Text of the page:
Crap. Crappety crap. I'm so bad at this stuff!
I've had the week that went from plain sailing, hard work, great results, some great new clients, a perfect, blissful, sunsetted horizon to a huge bloody clusterfuck of hideousness.
Apparently I should have stayed married to the one man who could tolerate me until I was old and arthritic and tied to my bath chair by ropes, with drool running down my chin, because he seems to be the only one who can manage me on any level. (And it still very good at birthday presents). The other one, the brilliant, kind, slightly eccentric Englishman has gone, again, and not so much his choice as mine, because I seem to suck at keeping quiet.
There is a triumverate of women I know going through a divorce. Let's call them A, B & C. A is tall and statuesque, a raven-haired beauty, a studio exec who decided one day that marriage wasn't for her. B is, well, me. And C is a gorgeous blonde, who runs her own event-producing business. She just grew out of her husband one day and three children later when she realized that she was doing all the work. When we go out to dinner we're an amusing bunch in our dresses and our heels. Only three nights ago at a new restaurant in DTLA we sat around a table nibbling on carnitas pizza and English peas with burrata, the ABC triple threat, and all I got was "You look AMAZING. You are glowing" as I brushed my hair off my shoulders in feigned smugness. This is what you get when you're in love, I think to myself. You see, he's not even here and I'm glowing. And if it was a movie I would've looked into the middle distance and there would have been a little blurry sample of choice scenes: us swimming in the Oslofjord, us walking through a Norwegian wood and collecting blueberries, us striding through London and laughing, us sitting at his kitchen table on our matching MacBook Airs, occasionally stopping to look at each meaningfully, or bring the other a cup of tea or a fleeting kiss. I mean this is the moment in the movie when you'd be vomiting at the sweetness of it all.
And the ABCs are so on point. They know stuff. They have been there. A is a grandmother today. For the first time (a miraculously young grandmother it must be said, to a beautiful girl who looks EXACTLY like her). And C tells me I have to walk away and not give a damn and play cool.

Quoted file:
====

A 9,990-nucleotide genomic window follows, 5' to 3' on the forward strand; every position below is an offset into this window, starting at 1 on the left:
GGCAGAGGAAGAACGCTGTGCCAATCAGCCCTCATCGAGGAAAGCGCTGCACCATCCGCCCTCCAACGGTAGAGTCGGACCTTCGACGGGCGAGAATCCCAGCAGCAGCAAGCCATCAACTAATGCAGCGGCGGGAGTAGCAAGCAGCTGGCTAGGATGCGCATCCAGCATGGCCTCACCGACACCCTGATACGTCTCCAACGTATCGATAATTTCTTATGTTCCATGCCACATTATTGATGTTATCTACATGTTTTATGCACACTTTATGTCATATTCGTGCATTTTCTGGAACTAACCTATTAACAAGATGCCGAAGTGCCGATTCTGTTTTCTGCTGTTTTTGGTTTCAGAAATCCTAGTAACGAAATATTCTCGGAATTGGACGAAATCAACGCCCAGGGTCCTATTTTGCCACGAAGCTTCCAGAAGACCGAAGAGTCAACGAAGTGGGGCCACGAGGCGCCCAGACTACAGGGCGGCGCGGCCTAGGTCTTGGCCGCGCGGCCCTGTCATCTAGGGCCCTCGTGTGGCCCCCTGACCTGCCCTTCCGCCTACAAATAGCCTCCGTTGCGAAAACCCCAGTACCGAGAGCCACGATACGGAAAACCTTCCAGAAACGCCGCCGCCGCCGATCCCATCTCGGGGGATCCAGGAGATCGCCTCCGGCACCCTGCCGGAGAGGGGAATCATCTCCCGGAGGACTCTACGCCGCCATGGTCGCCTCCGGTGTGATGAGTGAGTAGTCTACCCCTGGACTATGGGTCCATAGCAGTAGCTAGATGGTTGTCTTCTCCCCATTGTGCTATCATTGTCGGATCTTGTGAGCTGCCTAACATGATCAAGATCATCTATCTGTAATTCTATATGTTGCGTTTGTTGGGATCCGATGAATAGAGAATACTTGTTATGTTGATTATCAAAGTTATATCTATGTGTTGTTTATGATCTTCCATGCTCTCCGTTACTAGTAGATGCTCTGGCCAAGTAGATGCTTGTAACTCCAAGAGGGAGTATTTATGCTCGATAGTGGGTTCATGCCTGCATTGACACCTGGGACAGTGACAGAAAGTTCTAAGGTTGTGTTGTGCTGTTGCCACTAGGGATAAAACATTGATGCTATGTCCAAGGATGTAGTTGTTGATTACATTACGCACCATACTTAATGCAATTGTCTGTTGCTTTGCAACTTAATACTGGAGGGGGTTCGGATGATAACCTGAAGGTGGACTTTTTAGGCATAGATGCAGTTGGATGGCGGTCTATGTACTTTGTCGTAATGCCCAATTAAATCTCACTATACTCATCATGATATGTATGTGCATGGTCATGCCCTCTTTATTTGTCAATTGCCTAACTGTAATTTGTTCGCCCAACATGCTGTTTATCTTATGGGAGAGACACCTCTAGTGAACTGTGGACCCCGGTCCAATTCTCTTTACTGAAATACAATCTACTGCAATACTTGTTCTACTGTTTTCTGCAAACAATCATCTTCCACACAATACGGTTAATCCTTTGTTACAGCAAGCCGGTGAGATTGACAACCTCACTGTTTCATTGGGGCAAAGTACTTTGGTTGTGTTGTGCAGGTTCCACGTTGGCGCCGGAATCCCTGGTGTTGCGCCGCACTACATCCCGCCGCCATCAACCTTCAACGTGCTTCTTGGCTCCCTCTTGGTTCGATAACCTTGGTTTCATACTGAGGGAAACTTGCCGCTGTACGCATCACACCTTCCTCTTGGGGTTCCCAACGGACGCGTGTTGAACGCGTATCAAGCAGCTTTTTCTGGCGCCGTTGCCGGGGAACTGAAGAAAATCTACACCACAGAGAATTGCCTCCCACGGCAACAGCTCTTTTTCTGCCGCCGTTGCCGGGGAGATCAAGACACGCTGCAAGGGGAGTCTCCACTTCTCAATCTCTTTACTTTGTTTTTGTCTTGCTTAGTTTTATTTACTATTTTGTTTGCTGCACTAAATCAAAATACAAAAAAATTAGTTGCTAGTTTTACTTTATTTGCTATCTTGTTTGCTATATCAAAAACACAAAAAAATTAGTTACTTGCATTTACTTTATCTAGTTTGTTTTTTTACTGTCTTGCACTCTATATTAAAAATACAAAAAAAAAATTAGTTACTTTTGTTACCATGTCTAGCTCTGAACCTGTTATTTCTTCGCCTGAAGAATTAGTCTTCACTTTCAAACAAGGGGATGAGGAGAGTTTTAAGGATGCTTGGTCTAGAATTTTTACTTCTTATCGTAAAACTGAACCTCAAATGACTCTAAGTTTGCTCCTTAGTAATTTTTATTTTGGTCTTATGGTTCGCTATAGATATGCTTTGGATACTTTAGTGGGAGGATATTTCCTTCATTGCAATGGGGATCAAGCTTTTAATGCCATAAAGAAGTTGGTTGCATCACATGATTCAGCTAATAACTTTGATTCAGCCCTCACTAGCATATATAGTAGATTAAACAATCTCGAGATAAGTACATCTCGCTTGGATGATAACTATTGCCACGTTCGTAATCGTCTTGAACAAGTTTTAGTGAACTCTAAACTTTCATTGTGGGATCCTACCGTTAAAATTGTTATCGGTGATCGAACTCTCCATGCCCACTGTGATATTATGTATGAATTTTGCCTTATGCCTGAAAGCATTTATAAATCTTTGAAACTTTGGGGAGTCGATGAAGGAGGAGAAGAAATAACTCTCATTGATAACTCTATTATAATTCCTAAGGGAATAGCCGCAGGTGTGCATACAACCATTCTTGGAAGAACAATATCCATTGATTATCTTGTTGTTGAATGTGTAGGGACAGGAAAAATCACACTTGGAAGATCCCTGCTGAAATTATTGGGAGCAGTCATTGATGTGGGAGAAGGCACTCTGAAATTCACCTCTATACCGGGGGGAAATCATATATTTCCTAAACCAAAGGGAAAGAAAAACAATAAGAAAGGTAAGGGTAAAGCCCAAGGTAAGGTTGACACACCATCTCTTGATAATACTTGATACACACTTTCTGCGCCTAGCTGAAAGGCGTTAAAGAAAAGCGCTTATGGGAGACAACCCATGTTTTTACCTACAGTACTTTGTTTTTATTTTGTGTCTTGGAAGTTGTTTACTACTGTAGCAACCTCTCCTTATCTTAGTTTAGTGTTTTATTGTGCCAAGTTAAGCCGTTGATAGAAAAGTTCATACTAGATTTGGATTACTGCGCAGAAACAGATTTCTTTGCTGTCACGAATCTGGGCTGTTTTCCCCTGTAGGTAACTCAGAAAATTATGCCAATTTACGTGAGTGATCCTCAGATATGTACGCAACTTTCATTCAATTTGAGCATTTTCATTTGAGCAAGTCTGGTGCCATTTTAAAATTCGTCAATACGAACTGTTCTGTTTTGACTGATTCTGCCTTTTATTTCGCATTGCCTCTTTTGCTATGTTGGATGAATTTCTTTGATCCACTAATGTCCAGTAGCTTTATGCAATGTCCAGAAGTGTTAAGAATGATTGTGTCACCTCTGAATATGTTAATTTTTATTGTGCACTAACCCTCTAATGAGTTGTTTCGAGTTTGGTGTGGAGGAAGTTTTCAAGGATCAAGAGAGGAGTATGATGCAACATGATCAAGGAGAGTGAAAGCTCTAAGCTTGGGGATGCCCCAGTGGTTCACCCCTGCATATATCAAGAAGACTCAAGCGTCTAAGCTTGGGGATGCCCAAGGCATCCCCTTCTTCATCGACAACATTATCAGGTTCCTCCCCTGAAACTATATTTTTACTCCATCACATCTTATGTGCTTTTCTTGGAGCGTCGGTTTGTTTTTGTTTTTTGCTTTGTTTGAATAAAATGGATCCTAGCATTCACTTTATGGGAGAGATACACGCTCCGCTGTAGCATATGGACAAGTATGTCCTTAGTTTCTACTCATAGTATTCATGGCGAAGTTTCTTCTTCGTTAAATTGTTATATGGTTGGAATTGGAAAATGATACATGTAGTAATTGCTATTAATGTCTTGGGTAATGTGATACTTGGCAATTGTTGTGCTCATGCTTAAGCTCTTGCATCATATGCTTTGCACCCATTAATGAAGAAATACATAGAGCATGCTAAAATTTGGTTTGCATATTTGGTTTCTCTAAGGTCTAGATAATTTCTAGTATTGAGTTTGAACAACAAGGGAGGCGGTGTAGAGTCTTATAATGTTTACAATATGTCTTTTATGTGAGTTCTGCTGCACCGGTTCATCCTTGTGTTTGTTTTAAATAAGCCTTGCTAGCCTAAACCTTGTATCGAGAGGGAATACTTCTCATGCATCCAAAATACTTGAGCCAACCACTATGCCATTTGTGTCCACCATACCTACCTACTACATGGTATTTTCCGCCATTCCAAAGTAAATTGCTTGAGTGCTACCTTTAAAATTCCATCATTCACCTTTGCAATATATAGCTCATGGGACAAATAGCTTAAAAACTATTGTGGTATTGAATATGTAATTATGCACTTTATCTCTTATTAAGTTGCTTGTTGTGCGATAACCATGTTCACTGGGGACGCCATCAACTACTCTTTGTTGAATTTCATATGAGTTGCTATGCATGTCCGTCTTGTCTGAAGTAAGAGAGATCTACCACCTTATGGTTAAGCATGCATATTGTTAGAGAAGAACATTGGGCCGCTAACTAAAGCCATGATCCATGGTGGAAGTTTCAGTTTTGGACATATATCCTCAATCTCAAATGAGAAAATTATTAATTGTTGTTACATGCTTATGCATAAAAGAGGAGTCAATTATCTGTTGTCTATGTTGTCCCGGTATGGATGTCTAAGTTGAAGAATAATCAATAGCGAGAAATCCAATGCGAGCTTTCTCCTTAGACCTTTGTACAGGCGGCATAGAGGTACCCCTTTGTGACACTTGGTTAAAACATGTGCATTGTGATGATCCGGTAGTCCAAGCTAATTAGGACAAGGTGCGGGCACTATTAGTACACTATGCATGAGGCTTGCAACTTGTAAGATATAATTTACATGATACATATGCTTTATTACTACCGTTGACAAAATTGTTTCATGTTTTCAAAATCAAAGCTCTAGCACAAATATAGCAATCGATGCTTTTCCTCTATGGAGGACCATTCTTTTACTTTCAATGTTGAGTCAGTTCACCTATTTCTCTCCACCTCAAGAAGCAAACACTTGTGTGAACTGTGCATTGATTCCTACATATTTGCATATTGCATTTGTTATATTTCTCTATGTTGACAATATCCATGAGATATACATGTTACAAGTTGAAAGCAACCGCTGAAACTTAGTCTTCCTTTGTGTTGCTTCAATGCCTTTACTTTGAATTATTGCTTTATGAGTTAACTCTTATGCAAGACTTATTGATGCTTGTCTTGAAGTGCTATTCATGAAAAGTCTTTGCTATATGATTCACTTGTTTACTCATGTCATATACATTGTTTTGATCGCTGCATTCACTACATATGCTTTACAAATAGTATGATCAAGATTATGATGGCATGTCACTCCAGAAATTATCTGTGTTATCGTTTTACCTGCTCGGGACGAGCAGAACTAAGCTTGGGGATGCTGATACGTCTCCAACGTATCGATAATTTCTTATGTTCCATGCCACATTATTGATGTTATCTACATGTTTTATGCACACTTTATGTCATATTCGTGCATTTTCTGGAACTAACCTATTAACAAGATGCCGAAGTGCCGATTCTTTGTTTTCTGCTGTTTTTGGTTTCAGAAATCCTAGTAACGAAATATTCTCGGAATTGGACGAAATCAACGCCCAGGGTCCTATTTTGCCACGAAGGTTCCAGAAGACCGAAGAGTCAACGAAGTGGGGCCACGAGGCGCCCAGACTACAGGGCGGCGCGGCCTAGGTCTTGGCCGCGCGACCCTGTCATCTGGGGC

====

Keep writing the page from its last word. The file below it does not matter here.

Well I'm not cool. I'm not cool or urbane or slick. I am pathetically bourgeois. I want a nice boyfriend, a partner, someone I can do fun things with, someone who wants to bring me tea in the morning and plant lavender with me (sob).
And I messed it up. Royally. Lorde-like in my Royalty. I am a big fat ninny who doesn't know when to step back and couldn't play a game if the lacrosse stick hit me in the nose. I suck. I do. I suck.
The ABCs are not proud to call me one of their own. They have their lives worked out. They go on holiday to places like Paris and Rome where they meet tragic young writers who wear their grandfather's brogues and quote Hemingway.
And what do I do? I stay home with insomnia and weep. And I write bios at 4 am. And I speak to my girlfriends in London and give them the bad news. And I eat ryvita with ham and egg and down with mouthfuls of green juice, because I've heard it's good for me.
But, I did pick up a rather intriguing book:
The Lost Art of Finding Our Way by John Edward Huth
It's about finding our way pre-gps and pre-maps.
But it's also what I'm trying to do, now, constantly. Find my way.
I'm sure none of this makes sense. I felt the need to write it down, in a blathering, messy, I've-only-had-two-hours-of-sleep kinda way. I'm sorry. I feel I have failed, again. And you, dear readers, have only ever been there for me, full of love and support.
I wish I could post my pictures from Norway, of the lovely man swimming in the fjord, or jumping off a rock, or eating pie, or picking berries. I wish I could show you what an idiot I've been and I wish you could shake your heads wisely, and stroke your beards and agree with me. I wish you could see what it was like, for three or five days, to live in bliss, as things should be, sweetly and kindly, without friction or ferocity. I wish you could see why I thought that everything was going to turn out just fine.
Our demons are too rambunctious.
"As flies to wanton boys are we the Gods;
they kill us for their sport."
This is not meant to be.
I glimpsed it. I imagined it. And then it got swiped away, like an erstwhile Tinder lothario.
Please send chocolate.
PS I have a headache and am delirious from no sleep, and I have 22 people coming for supper. Do you think I might be a masochist?